“There is no gate, no lock, no bolt that you can set upon the freedom of my mind.”Virginia Woolf, A Room of One’s Own
In autumn 202, I completed two new art prints that focused on two major cultural spots in the South east: Charleston Farmhouse and the writing lodge at Monk’s House. In this article I write about these two places and the people that made it known around the world.
Early in the 20th Century, Duncan Grant and Vanessa Bell, members of the Bloomsbury group, moved to Charleston Farmhouse. Set in East Sussex, Charleston Farmhouse is possibly the most loved historic artist residence in the UK. In addition, in the nearby village of Rodmell, Vanessa’s sister, Virginia Woolf, lived in Monk’s House. In its garden stands what is now called ‘the Writing Lodge’. There Virginia wrote many of her books and articles.
Charleston House. Duncan Grant, Vanessa Bell, The Bloomsbury Group
Charleston became the modernist home and studio of painters Vanessa Bell and Duncan Grant. Nestled in the South Downs National Park, the farmhouse is surrounded by a wonderful garden and in 2018 a new building expansion was completed to house an art gallery and services for visitors. Every year Charleston hosts the world famous Charleston Literary Festival that celebrates with a modernist twist artists, writers and thinkers.
I have visited Charleston on many occasions. Sometimes to enjoy open air theatre performances in the summer, a few times for the Festival to attend fascinating lectures and often to see the art exhibitions. But mainly I have visited Charleston to visit the house and the gardens which are a joy.
Monk’s House is a 16th-century weather-boarded cottage in the village of Rodmell, three miles south of Lewes, East Sussex. The writer Virginia Woolf and her husband, the political activist, journalist and editor Leonard Woolf, bought the house on 1 July 1919. Whilst living there they hosted many visitors often connected to the Bloomsbury Group, including T. S. Eliot, E. M. Forster, Roger Fry and Lytton Strachey.
Adeline Virginia Woolf was born on 25 January 1882. She is considered one of the most important modernist 20th-century authors and a pioneer in the use of stream of consciousness as a narrative device.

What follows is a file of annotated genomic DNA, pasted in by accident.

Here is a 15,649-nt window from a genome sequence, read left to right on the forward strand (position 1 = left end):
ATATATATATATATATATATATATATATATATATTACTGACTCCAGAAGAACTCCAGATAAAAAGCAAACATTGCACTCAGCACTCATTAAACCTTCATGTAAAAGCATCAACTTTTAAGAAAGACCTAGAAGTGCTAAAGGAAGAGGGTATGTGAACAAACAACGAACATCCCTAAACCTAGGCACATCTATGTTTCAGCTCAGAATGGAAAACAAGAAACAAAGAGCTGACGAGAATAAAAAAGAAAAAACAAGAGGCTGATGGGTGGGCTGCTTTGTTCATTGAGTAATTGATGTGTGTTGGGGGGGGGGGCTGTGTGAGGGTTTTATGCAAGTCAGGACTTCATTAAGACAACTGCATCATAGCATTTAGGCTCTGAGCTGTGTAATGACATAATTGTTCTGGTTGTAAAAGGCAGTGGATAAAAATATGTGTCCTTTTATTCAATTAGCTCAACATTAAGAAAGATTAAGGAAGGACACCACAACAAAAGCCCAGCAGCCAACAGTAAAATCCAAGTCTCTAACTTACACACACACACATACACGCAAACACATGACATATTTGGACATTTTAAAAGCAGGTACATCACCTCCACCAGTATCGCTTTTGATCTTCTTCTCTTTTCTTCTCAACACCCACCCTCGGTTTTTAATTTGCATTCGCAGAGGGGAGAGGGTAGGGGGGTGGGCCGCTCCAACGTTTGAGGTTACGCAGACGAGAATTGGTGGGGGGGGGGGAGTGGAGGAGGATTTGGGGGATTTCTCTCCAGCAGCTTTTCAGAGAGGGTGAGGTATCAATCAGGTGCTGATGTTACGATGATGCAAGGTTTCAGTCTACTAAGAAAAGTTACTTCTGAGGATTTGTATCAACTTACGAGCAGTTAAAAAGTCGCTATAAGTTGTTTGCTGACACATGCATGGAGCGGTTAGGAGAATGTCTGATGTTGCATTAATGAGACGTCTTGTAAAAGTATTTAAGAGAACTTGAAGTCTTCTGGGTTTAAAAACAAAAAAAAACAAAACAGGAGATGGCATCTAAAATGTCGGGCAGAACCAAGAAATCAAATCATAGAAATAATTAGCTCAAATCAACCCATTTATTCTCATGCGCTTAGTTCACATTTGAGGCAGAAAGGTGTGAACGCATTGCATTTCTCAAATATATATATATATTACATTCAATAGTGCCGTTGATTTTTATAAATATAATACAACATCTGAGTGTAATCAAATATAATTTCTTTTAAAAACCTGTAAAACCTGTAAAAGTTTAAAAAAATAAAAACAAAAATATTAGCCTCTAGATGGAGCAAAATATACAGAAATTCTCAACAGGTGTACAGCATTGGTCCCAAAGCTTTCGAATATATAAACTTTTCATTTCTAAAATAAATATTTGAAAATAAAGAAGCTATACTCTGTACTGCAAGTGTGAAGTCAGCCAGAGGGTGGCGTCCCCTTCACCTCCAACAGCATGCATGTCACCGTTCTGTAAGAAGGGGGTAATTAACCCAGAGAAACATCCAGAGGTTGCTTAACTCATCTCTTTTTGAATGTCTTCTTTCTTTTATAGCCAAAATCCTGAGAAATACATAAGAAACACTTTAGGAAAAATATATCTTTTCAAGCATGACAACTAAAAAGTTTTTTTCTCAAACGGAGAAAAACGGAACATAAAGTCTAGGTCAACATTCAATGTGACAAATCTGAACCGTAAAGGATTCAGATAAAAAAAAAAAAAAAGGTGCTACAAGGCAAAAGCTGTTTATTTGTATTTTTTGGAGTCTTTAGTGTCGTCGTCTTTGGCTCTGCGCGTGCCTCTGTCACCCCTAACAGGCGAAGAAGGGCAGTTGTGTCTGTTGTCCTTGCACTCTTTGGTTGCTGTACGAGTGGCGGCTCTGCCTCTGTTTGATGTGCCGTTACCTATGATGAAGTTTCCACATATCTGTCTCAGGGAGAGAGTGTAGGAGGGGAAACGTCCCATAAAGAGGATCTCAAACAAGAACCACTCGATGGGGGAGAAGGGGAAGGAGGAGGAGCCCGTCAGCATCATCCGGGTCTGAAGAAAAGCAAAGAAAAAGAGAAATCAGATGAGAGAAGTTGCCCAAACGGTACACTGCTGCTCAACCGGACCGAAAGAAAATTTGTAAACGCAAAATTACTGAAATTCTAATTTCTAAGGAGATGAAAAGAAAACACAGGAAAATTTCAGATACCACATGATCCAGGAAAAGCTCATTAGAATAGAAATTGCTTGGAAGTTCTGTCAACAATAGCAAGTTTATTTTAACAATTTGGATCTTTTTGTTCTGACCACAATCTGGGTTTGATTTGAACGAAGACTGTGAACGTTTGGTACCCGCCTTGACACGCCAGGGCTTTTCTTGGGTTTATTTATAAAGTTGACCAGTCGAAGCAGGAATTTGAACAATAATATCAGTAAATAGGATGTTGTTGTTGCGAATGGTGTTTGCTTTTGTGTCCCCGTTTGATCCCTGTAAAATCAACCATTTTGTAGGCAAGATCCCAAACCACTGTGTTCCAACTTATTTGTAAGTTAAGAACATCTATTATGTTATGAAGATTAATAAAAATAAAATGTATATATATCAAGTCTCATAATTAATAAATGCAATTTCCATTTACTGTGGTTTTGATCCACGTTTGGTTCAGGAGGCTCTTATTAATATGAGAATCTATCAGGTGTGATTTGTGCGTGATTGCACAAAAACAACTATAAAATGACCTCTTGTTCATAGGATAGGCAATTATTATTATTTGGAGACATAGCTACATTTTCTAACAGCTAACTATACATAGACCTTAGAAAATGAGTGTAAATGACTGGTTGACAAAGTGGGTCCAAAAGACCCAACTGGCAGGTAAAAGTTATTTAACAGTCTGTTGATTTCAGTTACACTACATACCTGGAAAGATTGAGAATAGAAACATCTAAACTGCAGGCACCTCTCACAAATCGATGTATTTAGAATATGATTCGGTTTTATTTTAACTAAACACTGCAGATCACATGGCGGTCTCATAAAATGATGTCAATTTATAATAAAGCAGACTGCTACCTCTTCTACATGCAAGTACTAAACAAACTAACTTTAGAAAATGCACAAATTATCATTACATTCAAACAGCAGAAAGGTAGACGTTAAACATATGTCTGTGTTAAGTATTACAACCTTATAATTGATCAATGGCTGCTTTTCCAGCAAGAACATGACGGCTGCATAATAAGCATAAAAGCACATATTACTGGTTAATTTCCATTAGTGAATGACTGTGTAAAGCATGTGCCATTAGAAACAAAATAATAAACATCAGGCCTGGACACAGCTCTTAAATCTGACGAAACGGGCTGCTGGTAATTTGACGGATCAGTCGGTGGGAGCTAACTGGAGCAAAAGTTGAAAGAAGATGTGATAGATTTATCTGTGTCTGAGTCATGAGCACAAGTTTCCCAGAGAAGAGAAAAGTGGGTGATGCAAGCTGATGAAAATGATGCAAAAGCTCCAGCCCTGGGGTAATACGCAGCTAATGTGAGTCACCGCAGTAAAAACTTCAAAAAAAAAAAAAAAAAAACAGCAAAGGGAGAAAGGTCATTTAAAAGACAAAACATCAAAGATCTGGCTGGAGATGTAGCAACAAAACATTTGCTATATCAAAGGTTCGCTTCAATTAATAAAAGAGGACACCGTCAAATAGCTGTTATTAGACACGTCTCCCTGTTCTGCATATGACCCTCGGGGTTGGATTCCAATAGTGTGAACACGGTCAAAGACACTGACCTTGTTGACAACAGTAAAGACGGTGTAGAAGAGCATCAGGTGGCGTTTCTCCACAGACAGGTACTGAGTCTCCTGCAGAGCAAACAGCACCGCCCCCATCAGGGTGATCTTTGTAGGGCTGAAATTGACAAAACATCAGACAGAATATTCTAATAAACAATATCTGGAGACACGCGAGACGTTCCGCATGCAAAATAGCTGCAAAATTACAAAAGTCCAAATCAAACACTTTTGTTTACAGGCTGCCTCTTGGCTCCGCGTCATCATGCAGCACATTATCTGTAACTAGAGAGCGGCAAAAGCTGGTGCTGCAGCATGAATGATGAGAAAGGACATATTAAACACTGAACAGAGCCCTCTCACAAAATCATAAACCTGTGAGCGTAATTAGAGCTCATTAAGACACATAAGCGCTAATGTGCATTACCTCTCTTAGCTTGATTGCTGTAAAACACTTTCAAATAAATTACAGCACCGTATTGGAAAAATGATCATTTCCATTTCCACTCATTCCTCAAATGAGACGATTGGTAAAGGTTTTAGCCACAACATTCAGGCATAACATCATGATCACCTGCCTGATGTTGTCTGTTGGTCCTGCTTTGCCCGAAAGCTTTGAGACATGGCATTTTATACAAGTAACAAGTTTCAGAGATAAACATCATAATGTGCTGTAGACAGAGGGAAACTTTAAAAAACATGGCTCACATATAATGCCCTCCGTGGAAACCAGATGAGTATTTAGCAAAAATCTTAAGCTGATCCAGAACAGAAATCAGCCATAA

‘A Room of One’s Own’ by Virginia Woolf
In Spring 2020 I read Virginia Woolf’s ‘A Room of One’s Own’. And in Spring 2021 I visited her very own room, the writing lodge at Monk’s House. Monk’s House, now owned by the National Trust, was closed on the day of my visit, but from the Church of St. Peter you can enjoy the view of the lodge with this extraordinary tree. I saw this tree like the creative spirit of Virginia. It is a listed tree and has a plaque on its bark, though I don’t know anything more about it. We sat on the flint wall that separates the church and Monk’s House for a long time on an early spring day when life was starting to wake up after the winter.
‘A Room of One’s Own’ by Virginia Woolf, is an extraordinary feminist essay first published in September 1929, which still resonates with our times. Virginia Woolf wrote most of her major works in her writing lodge in the garden of Monk’s House. With the tranquility of the Sussex Downs through the window and the garden surrounding her, it was the perfect place to write.
That year around the time of reading this book I visited three art exhibitions celebrating women’s work. At Brighton Museum I saw ‘100 First Women Portraits‘ celebrating 100 pioneering women of the 21st century by photographer Anita Corbin. Then at Pallant house Gallery I saw an exhibition by pop artist Jann Haworth named ‘Close Up’ that among other works displayed a mural called ‘Work in Progress’ which is a 28ft mural result of a collaborative community project and celebrates women who were catalysts for change in the arts, sciences and social activism. Featuring over 100 women spanning over 3000 years. Finally in Malaga I saw ‘Saints, queens and workers. The image of women in Russian art’ at the Russian Art Museum in Malaga. It presented a panorama of images of women, created by Russian artists over the course of several centuries.
In the summer of 2021 after numerous visits to both places I created these two new are prints that somehow summarizes my experiences and research about these places and their dwellers:
‘Virginia Woolf’s Writing Lodge at Monk’s House.’
Set within the South Downs National Park, Monk’s House is in the village of Rodmell. My art print shows Virginia Woolf’s writing lodge viewed from the grounds of the Church of St Peter where a low flint wall separates the two properties.
‘The Pond at Charleston House Bloomsbury.’
The art legacy of the Bloomsbury Group and the beauty of the farmhouse inspired me to create this art print. I chose a view across the pond and on an early spring day, when the trees are still bare, you can feel the awakening of the new season.